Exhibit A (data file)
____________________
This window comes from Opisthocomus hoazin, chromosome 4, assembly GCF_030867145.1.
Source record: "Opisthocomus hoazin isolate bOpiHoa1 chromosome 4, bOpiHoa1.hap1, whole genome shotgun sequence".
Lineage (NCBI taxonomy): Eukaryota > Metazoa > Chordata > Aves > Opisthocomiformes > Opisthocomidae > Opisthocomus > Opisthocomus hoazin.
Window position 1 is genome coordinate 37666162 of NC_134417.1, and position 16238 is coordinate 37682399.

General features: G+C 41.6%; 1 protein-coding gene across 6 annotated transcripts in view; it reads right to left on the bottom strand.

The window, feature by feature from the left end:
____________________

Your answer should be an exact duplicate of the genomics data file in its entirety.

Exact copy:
This window comes from Opisthocomus hoazin, chromosome 4, assembly GCF_030867145.1.
Source record: "Opisthocomus hoazin isolate bOpiHoa1 chromosome 4, bOpiHoa1.hap1, whole genome shotgun sequence".
Lineage (NCBI taxonomy): Eukaryota > Metazoa > Chordata > Aves > Opisthocomiformes > Opisthocomidae > Opisthocomus > Opisthocomus hoazin.
Window position 1 is genome coordinate 37666162 of NC_134417.1, and position 16238 is coordinate 37682399.

General features: G+C 41.6%; 1 protein-coding gene across 6 annotated transcripts in view; it reads right to left on the bottom strand.

The window, feature by feature from the left end: